decreasing the bandwidth or number of accesses allocated to the memory controller to a percentage lower than an original bandwidth or number of accesses allocated when accesses to memory by the memory controller are less than the original percentage of bandwidth or number of accesses allocated to the memory controller.
2. The method of claim 1, further comprising:
setting a window of time to monitor the percentage of bandwidth or number of accesses to memory by the memory controller; and
measuring the percentage of bandwidth used or number of accesses to memory by the memory controller during the window of time.
3. The method of claim 1, further comprising applying a mask to increase the bandwidth or number of accesses allocated to the memory controller to a percentage higher than the original percentage of bandwidth or number of accesses allocated when accesses to memory by the memory controller are less than the original percentage of bandwidth or number of accesses allocated to the memory controller.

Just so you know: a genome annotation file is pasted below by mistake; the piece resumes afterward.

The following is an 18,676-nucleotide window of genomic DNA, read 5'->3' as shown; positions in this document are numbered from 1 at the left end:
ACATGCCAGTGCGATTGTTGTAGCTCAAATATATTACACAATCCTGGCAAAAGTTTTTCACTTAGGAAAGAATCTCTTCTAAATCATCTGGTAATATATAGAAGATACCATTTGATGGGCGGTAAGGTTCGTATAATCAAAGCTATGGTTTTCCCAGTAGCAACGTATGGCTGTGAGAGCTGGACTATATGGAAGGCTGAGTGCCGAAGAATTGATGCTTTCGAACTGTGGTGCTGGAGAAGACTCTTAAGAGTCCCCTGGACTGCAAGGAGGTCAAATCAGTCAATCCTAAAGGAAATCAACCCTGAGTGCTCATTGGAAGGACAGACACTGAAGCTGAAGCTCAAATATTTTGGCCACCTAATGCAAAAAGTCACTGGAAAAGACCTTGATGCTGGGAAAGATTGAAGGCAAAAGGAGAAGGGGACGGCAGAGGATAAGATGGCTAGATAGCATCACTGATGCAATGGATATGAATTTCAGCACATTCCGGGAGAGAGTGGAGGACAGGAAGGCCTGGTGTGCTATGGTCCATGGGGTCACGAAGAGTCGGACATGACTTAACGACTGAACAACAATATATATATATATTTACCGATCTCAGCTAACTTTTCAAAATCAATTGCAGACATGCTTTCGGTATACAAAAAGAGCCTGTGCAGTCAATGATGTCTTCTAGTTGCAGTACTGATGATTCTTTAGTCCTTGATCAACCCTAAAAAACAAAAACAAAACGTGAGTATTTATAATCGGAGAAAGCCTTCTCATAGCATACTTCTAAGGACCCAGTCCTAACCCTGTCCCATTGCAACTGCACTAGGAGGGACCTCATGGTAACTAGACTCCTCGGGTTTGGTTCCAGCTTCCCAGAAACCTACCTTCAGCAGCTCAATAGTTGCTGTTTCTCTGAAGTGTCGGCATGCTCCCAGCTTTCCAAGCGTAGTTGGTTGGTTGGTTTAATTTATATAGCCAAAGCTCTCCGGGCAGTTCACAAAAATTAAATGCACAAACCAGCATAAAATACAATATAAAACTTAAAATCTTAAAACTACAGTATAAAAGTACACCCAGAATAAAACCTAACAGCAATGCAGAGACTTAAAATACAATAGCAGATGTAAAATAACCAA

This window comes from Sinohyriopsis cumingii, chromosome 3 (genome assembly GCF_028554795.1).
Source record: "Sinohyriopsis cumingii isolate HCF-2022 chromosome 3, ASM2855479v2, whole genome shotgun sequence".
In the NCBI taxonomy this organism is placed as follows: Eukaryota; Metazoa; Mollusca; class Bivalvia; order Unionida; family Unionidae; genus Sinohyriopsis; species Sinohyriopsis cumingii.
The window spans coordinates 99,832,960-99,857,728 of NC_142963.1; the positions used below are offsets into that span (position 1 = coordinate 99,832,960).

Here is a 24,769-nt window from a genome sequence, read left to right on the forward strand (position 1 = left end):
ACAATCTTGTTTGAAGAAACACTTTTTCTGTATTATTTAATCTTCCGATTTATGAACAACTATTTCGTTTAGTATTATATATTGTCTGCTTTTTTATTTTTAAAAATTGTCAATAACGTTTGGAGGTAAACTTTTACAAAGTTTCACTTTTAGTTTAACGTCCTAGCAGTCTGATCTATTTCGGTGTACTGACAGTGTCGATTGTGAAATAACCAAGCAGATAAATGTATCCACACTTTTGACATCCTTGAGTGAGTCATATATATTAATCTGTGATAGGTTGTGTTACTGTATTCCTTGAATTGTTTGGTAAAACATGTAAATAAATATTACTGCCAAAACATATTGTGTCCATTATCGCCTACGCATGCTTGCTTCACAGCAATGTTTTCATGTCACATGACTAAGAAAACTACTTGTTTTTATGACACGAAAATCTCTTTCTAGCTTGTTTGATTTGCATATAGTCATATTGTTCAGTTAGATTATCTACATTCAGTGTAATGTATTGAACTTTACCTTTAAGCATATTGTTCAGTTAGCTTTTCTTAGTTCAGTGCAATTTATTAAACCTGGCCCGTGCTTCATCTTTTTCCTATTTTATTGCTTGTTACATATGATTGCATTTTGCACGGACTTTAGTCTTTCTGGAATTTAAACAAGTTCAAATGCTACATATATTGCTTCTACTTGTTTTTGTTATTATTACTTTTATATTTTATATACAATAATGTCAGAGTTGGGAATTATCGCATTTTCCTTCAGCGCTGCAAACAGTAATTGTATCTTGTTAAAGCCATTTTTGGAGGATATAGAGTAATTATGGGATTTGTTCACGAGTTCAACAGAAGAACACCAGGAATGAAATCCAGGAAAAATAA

4. The method of claim 1, further comprising applying a mask to decrease the bandwidth or number of accesses allocated to the memory controller to a percentage lower than an original bandwidth or number of accesses allocated when accesses to memory by the memory controller are less than the original percentage of bandwidth or number of accesses allocated to the memory controller.
5. An article of manufacture article of manufacture, comprising:
a machine-accessible medium including data that, when accessed by a machine, cause the machine to perform the operations comprising,
allocating an original percentage of bandwidth or number of accesses to memory by a memory controller;
increasing the bandwidth or number of accesses allocated to the memory controller to a percentage higher than the original percentage of bandwidth or number of accesses allocated when accesses to memory by the memory controller are less than the original percentage of bandwidth or number of accesses allocated to the memory controller;